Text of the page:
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May 28, 2009
Notes from the Pentagon

North Korean test
U.S. intelligence analysts are continuing to sift through seismic, electronic and other intelligence data gathered from around the world to determine the size of the underground nuclear blast carried out by North Korea on Monday at the test facility near Kilju in the northern part of the country.

Preliminary indications show that Pyongyang achieved a much larger blast than its first test in 2006, which was considered partially successful because it produced an explosion of about 0.5 kilotons.

Preliminary indications are that the latest test produced a yield of 4 kilotons to 5 kilotons, nearly 10 times bigger than 2006. Final estimates are not expected for several more days, said a U.S. official familiar with reports of the test. A kiloton is the equivalent of 1,000 tons of TNT.

The official challenged the first non-North Korean report on the size of the blast that appeared in the Russian press. That quoted Defense Ministry sources as stating that the yield was between 10 and 20 kilotons - or about the size of the U.S. atomic bombs dropped on Japan that ended World War II. "That's a bit high," the U.S. official said, adding that the final analysis is still under way.

The yield estimate is being done on a crash basis by specialists at the Energy Department and its nuclear laboratories, which are responsible for monitoring foreign nuclear programs. Other analysts involved are from the National Intelligence Council, under Director of National Intelligence Dennis C. Blair, and analysts at the CIA, the Defense Intelligence Agency, the National Security Agency and other agencies.

If the 4-to-5-kiloton yield is confirmed, it is expected to complicate efforts by the United States and other nations to deny North Korea the status it seeks as a declared nuclear power.

The North Korean test comes as the Obama administration reviews policy on how to deal with the reclusive regime in North Korea, including possible plans for a new diplomatic initiative with Pyongyang that would include more direct, one-on-one negotiations as well as seeking to revive the stalled and now all-but-dead six-nation nuclear talks.

It also is the first big test of the Obama administration's policy on nuclear non-proliferation, which is being worked out among key foreign-policy and defense agencies.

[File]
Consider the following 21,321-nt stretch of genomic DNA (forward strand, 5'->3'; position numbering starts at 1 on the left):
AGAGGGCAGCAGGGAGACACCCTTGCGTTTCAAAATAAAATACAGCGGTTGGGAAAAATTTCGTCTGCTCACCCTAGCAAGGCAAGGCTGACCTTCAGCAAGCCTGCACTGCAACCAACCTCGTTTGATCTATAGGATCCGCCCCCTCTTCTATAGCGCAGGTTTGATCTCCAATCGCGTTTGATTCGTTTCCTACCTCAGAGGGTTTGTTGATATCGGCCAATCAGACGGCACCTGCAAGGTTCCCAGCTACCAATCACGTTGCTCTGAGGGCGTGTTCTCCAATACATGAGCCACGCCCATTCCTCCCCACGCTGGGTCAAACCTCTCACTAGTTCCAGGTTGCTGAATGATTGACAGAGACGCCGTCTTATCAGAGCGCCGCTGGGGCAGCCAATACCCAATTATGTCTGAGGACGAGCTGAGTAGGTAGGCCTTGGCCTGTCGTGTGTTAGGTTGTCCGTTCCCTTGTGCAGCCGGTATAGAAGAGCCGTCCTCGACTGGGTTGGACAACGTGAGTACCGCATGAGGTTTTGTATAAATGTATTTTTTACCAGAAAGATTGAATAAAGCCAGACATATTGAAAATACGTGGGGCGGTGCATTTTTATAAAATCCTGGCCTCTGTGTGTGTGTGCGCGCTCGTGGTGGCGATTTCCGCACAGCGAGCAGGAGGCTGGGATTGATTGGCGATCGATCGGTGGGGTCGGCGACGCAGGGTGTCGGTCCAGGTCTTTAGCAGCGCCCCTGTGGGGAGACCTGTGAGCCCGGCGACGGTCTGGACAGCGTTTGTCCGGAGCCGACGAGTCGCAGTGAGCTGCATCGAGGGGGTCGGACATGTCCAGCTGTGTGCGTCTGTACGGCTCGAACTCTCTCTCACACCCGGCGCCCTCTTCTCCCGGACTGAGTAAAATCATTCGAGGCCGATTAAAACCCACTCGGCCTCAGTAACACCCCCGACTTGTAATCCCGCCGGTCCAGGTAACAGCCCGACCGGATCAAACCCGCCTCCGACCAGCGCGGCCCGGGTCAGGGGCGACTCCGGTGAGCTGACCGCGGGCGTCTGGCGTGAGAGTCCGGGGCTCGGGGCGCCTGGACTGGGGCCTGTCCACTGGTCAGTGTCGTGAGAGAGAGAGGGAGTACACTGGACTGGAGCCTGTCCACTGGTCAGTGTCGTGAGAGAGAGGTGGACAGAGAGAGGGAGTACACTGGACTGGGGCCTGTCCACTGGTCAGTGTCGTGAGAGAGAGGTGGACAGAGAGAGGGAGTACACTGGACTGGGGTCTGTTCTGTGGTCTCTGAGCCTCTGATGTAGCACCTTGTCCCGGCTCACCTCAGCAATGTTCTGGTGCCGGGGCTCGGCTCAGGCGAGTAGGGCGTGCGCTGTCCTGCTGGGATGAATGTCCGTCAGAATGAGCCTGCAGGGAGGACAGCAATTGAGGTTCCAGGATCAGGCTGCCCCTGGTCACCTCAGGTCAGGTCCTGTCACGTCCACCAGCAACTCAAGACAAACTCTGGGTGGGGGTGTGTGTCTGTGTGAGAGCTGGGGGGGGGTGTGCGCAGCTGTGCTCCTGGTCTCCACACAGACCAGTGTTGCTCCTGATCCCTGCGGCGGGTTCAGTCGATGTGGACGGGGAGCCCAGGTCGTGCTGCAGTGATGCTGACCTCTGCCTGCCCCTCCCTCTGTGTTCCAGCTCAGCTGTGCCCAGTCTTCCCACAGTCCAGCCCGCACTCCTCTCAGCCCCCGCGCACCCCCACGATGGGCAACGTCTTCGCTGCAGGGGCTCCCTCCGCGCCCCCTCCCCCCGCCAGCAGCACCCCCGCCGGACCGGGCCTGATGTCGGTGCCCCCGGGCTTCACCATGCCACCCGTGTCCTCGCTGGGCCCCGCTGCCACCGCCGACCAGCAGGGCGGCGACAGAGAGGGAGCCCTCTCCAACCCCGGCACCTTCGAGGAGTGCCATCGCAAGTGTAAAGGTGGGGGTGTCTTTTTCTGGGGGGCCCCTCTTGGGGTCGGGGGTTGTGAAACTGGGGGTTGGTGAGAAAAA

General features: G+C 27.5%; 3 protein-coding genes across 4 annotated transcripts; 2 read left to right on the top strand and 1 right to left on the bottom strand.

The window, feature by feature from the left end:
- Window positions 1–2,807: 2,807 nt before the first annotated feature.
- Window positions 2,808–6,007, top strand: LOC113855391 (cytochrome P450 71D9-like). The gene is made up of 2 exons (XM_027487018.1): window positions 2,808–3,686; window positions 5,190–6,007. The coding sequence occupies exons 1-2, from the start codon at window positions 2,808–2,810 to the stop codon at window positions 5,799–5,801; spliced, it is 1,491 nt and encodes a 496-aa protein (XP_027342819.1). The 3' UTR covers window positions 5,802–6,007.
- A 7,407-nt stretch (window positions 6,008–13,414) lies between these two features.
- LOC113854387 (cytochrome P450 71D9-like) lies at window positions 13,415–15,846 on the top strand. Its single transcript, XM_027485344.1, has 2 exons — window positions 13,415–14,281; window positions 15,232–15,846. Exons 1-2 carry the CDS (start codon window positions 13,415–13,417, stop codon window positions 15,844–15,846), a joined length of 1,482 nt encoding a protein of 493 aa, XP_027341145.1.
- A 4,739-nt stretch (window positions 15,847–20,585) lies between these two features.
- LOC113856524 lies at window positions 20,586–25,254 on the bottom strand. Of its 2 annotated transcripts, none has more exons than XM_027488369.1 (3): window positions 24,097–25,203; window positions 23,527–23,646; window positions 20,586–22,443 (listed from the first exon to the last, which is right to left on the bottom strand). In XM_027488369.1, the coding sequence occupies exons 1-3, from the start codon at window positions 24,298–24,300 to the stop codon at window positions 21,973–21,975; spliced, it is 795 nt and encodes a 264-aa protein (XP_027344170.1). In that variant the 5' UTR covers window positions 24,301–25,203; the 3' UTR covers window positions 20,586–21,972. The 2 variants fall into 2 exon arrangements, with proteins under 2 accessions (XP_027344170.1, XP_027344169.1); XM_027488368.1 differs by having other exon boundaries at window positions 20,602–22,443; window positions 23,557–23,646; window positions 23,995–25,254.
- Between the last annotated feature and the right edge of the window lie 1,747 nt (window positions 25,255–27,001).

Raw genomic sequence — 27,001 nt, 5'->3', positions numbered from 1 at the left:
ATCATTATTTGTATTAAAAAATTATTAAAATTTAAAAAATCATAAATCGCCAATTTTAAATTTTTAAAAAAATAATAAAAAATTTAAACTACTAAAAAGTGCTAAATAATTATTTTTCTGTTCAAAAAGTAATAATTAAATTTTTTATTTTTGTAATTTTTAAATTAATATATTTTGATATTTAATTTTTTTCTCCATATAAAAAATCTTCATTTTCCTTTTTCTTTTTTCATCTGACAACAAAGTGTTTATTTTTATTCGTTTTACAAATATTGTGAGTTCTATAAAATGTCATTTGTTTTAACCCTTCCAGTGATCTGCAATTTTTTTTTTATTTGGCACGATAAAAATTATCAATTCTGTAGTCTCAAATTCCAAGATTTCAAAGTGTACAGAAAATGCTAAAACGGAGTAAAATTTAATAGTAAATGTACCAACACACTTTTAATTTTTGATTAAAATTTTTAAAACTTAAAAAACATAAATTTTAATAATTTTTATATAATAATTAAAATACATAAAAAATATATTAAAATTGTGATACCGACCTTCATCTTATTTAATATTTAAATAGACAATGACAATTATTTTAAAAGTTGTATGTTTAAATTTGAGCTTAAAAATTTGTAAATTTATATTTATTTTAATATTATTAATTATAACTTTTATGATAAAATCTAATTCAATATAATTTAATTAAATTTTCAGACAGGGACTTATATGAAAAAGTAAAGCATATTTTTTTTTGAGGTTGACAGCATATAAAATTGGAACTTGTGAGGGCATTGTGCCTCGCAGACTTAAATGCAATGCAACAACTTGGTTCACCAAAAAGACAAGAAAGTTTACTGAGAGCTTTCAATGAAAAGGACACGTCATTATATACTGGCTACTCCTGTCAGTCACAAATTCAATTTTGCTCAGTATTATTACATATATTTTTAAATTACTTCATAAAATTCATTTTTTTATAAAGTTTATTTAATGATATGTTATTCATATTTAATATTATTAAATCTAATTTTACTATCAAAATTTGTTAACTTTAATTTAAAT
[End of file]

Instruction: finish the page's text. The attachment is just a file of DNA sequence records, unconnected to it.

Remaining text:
Observers say the administration is expected to rely more on combined international condemnation of North Korea because further sanctions on North Korea are not expected to be backed by China and Russia.

Flournoy on military supremacy
Michele A. Flournoy, the undersecretary of defense for policy, recently outlined her views on U.S. military supremacy. The key defense policymaker told reporters May 20 that she is not abandoning the idea of keeping the U.S. military the most powerful in the world, but she added the caveat that she favors balancing U.S. power with that of other nations.

Ms. Flournoy is leading the latest four-year strategic assessment of U.S. forces, called the Quadrennial Defense Review (QDR), which is being done on an expedited basis and will set the Obama administration defense agenda by early next year.

Asked if U.S. superpower status should be preserved or whether U.S. power should be balanced with that of other countries such as Russia, China and India, Ms. Flournoy said: "I think the fact that America's position in the world is fairly unique, it is a fact. But I think this administration, when you look at the full range of security challenges we face - whether it's terrorism, proliferation, economic security issues, climate change, pick your challenge - there's not a single one that the United States alone can deal with effectively."

Instead, "coalitions and partners" are needed to deal with the challenges, she said, adding that the U.S. is uniquely positioned to play a leadership role in alliances and coalitions for dealing with problems.

"At the same time, I do think the world is becoming a more multipolar place, and you have the rise of other powers, and you have the rise of important regional players who will play leadership roles in their regions," she said. "So what this is pushing us to is, again, a more pragmatic strategy that's focused on building partnerships to deal with specific challenges around the world."